Given the perpetual growth of data storage requirements, the marriage of IP and SCSI to create a new storage networking solution is a welcome development. The emergence of the Internet SCSI protocol, or iSCSI, allows companies to take advantage of the IP protocols for their networking requirements while relying on SCSI technology to provide data storage. The joining of these two common technologies promises to offer a better network storage option for many companies.
Before you jump on the iSCSI bandwagon, however, weigh the features and potential advantages of the technology against your needs to determine whether it’s right for your organization. Let's take a look at what iSCSI has to offer, including the features that are making it an increasingly attractive network storage option.
iSCSI is a protocol that enables the transport of storage block data over Ethernet networks via IP. In contrast to network attached storage (NAS), which offers file-level access to data, iSCSI provides block-level access, which, proponents say, can offer much-improved performance. Before iSCSI was introduced, the only way to transport network data for storage was in file I/O formats. The introduction of block I/O storage data transport can offer performance benefits because it removes the need to translate to file I/O formats. Essentially, iSCSI represents a storage area network (SAN) solution over IP networks.
One of the biggest attractions of iSCSI is its promise of linking storage facilities over long distances. The expectation is that the technology will facilitate the rise of the SAN market by offering new capabilities and better performance of storage data transmission. Because iSCSI uses standard Ethernet switches and routers to move data and link storage facilities over any distance, companies won't have to upgrade their infrastructure in order to implement iSCSI.
Proponents of IP storage claim that it offers a number of advantages over other alternatives, including lower infrastructure and training costs and improved performance. In terms of how readily iSCSI will be adopted, cost considerations will certainly weigh heavily, especially in light of the current economic climate. Companies shopping for a network storage solution will be more apt to look seriously at one that will allow them to increase their storage without forcing them to take a big hit in the wallet.
Use of existing infrastructure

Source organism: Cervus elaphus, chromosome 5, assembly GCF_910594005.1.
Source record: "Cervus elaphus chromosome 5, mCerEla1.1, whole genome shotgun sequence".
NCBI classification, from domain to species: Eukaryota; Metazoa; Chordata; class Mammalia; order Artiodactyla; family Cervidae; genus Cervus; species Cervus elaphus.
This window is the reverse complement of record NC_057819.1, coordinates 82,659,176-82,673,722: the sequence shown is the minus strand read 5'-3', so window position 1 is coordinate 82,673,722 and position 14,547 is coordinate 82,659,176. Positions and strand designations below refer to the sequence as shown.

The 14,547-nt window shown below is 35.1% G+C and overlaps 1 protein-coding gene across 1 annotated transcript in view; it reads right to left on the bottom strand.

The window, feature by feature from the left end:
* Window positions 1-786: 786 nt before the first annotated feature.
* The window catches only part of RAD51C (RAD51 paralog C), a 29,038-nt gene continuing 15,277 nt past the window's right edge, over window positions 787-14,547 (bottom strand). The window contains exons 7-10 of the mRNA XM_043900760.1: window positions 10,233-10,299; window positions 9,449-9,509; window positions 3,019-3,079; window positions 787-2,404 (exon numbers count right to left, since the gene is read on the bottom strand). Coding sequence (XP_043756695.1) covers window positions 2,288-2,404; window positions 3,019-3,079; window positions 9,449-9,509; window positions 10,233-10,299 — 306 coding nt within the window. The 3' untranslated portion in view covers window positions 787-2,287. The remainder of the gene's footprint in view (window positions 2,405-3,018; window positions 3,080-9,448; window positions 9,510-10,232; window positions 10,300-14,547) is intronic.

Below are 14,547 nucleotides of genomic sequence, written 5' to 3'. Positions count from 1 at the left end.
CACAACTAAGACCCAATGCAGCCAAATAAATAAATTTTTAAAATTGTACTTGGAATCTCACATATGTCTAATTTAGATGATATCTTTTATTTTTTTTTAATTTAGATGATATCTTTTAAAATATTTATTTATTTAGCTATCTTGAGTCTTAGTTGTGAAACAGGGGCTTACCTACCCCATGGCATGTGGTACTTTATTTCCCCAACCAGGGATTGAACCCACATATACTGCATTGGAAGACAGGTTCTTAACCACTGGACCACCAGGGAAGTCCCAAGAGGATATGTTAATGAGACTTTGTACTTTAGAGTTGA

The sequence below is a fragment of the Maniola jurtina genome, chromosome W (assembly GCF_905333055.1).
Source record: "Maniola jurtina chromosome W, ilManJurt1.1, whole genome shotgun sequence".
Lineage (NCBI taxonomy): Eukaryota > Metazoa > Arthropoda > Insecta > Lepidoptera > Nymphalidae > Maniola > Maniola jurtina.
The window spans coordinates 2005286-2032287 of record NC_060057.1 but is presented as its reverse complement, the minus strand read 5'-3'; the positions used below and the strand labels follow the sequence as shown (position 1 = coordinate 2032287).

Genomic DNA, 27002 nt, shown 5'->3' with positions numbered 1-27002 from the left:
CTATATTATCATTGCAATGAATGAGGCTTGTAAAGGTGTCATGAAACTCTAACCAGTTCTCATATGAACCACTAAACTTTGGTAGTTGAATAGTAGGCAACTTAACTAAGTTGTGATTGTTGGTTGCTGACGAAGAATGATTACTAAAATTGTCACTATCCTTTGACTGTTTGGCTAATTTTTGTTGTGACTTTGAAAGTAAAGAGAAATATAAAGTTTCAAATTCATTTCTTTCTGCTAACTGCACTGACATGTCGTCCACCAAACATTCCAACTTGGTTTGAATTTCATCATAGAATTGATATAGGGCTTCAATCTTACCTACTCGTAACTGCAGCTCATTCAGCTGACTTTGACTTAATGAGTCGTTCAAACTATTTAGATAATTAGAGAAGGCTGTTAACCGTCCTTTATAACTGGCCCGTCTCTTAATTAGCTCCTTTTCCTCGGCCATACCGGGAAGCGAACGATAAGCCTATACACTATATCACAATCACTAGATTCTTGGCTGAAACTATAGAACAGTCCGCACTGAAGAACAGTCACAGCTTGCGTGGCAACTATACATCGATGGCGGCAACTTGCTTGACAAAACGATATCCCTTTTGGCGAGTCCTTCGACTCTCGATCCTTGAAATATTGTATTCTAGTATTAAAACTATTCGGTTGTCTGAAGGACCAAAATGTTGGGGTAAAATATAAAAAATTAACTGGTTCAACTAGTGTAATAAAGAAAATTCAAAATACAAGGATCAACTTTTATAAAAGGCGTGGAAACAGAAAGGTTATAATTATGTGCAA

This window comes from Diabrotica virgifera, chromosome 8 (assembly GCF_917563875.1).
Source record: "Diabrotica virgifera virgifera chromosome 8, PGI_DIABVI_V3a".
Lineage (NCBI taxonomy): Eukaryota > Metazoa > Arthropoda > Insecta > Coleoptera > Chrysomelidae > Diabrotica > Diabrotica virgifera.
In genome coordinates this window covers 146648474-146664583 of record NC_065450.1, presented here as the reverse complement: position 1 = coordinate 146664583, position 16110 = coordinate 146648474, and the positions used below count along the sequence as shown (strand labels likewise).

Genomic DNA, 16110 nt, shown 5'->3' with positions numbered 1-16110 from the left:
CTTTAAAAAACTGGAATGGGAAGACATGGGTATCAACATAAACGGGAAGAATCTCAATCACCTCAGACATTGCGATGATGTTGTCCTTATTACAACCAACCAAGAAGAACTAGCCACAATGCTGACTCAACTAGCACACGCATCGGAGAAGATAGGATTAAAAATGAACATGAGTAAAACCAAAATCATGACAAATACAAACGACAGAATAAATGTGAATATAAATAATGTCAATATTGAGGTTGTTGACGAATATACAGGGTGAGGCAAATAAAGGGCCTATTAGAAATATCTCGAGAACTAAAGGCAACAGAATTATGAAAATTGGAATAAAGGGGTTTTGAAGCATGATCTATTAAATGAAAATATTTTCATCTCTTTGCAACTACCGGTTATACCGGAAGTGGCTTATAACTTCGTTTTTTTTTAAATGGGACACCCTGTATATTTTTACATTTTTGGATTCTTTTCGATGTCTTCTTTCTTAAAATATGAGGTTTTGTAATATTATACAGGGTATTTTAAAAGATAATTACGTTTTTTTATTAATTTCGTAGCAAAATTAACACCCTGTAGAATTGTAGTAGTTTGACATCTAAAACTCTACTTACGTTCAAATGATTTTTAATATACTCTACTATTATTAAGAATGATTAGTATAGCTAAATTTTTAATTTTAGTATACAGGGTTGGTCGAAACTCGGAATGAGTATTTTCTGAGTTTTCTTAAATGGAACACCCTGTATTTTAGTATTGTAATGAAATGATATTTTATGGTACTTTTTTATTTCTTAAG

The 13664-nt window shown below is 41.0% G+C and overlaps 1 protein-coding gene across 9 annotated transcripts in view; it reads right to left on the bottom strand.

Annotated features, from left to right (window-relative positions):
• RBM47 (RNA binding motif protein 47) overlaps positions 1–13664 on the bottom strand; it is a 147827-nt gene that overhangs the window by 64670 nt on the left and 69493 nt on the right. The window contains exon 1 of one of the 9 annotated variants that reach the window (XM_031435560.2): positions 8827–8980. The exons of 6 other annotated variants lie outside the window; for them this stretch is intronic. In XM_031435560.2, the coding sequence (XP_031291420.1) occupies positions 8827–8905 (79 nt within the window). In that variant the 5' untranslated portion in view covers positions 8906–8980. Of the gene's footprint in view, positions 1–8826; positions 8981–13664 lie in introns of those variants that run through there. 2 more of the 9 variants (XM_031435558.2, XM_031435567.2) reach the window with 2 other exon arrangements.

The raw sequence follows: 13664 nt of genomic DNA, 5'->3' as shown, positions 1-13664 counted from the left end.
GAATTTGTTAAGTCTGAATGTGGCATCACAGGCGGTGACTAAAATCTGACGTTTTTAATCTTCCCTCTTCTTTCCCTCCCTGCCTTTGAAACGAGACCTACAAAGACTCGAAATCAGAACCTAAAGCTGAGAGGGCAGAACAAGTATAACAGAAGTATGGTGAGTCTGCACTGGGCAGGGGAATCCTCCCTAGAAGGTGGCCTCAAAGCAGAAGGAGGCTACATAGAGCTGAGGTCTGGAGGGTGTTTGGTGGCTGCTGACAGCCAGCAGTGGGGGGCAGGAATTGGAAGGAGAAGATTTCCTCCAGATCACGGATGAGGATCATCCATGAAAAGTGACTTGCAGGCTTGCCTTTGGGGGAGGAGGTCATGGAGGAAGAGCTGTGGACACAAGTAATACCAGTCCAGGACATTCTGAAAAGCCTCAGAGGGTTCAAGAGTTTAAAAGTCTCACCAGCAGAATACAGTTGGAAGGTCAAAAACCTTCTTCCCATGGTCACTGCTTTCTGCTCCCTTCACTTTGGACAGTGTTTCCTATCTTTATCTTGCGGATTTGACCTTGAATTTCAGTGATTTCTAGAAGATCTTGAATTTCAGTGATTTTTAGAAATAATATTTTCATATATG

Perhaps iSCSI's biggest edge over competing technologies is that it takes advantage of existing IP network infrastructure. This will translate into cost savings in significant ways:
- Companies won't have to pay a lot of money to upgrade existing hardware to support the iSCSI storage solution.
- Companies won't have to extensively train employees on a new technology.
- Companies will be able to implement the solution more quickly than they would be able to upgrade to other solutions.
Because the essential infrastructure is already in place and is a familiar one that IT professionals have already mastered, iSCSI offers an easier implementation path that won’t require a huge investment in terms of hardware, training, and labor.
Other important considerations
- Reliability: The IP infrastructure that iSCSI relies upon has a proven transport track record, so companies can move data to storage over it with confidence.
- Pooled storage: Unlike some solutions that create isolated data repositories, iSCSI can create shared storage. Users will thus be able to connect multiple storage devices to multiple servers to expand storage and streamline storage management.
- Data storage over great distances: Data can basically be stored efficiently anywhere that Internet access is available. Users will have remote access to sites potentially spread over a wide geographic area, which opens up a number of storage and data backup options. Users will be able to store and access data no matter where they are.
- Performance: iSCSI promises to improve performance by offering block-level access to data rather than file-level access. Performance will also be enhanced by offloading some of the SCSI processing to the NIC. Although this could actually be handled with existing NICs through software, the CPU burden will likely be lessened with the introduction of new devices, including new NICs that will take over the processing burden.
Weighing the options
Overall, iSCSI appears to be an attractive network storage solution. If you need to expand your storage and are looking for a cost-effective option, iSCSI may be the way to go. Companies are likely to adopt iSCSI over other solutions simply because it will potentially cost far less to implement and will not require a lot of staff retraining.
Ultimately, however, you have to look at what your specific needs are in terms of storage. iSCSI makes a strong case for companies feeling the crunch of tightened budgets and companies that operate multiple sites spread over a wide area.
A number of networking hardware vendors now include iSCSI offerings in their product lines. These vendors' Web sites are good sources of information about the advantages of iSCSI vs. other options such as NAS and fiber channel. If you’re in the market for a network storage solution, you might want to consult the resources at these sites: IBM, Adaptec, Cisco, and Intel. For a more comprehensive list of companies that offer network storage solutions, including iSCSI products, check out STORAGEsearch’s iSCSI page.
As data storage requirements continue to expand, iSCSI will increasingly emerge as an efficient, effective, and inexpensive storage option.